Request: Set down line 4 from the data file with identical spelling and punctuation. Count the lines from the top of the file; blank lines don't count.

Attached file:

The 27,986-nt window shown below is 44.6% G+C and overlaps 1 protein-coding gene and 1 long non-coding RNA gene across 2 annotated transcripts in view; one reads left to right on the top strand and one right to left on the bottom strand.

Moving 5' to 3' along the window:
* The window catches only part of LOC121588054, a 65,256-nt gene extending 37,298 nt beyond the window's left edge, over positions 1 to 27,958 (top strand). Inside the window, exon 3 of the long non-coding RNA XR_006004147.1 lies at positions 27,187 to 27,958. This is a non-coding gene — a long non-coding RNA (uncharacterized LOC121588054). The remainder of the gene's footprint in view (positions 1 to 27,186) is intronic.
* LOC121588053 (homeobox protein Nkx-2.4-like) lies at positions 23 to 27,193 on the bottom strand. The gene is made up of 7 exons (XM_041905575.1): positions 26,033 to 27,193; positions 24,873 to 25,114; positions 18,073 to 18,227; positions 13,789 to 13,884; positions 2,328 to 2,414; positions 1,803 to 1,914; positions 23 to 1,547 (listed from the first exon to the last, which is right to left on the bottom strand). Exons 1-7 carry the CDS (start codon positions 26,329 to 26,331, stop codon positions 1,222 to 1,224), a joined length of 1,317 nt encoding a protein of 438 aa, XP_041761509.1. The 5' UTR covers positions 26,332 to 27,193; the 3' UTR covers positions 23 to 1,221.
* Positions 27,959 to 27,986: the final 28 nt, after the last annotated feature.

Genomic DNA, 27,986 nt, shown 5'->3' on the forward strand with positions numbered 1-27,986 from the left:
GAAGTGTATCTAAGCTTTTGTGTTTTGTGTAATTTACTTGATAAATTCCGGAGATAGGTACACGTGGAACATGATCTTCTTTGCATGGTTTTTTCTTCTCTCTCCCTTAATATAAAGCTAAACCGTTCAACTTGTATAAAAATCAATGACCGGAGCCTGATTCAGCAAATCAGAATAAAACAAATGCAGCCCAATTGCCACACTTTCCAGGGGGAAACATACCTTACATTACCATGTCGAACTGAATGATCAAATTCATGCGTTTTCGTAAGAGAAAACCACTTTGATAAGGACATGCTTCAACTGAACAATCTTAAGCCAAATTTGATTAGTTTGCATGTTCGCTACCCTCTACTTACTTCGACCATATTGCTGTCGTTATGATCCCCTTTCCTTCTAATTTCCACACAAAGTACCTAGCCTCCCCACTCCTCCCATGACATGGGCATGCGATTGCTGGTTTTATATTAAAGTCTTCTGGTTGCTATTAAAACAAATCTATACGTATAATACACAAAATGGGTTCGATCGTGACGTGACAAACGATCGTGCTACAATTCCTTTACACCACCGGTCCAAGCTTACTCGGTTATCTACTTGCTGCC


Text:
* LOC121588053 (homeobox protein Nkx-2.4-like) lies at positions 23 to 27,193 on the bottom strand. The gene is made up of 7 exons (XM_041905575.1): positions 26,033 to 27,193; positions 24,873 to 25,114; positions 18,073 to 18,227; positions 13,789 to 13,884; positions 2,328 to 2,414; positions 1,803 to 1,914; positions 23 to 1,547 (listed from the first exon to the last, which is right to left on the bottom strand). Exons 1-7 carry the CDS (start codon positions 26,329 to 26,331, stop codon positions 1,222 to 1,224), a joined length of 1,317 nt encoding a protein of 438 aa, XP_041761509.1. The 5' UTR covers positions 26,332 to 27,193; the 3' UTR covers positions 23 to 1,221.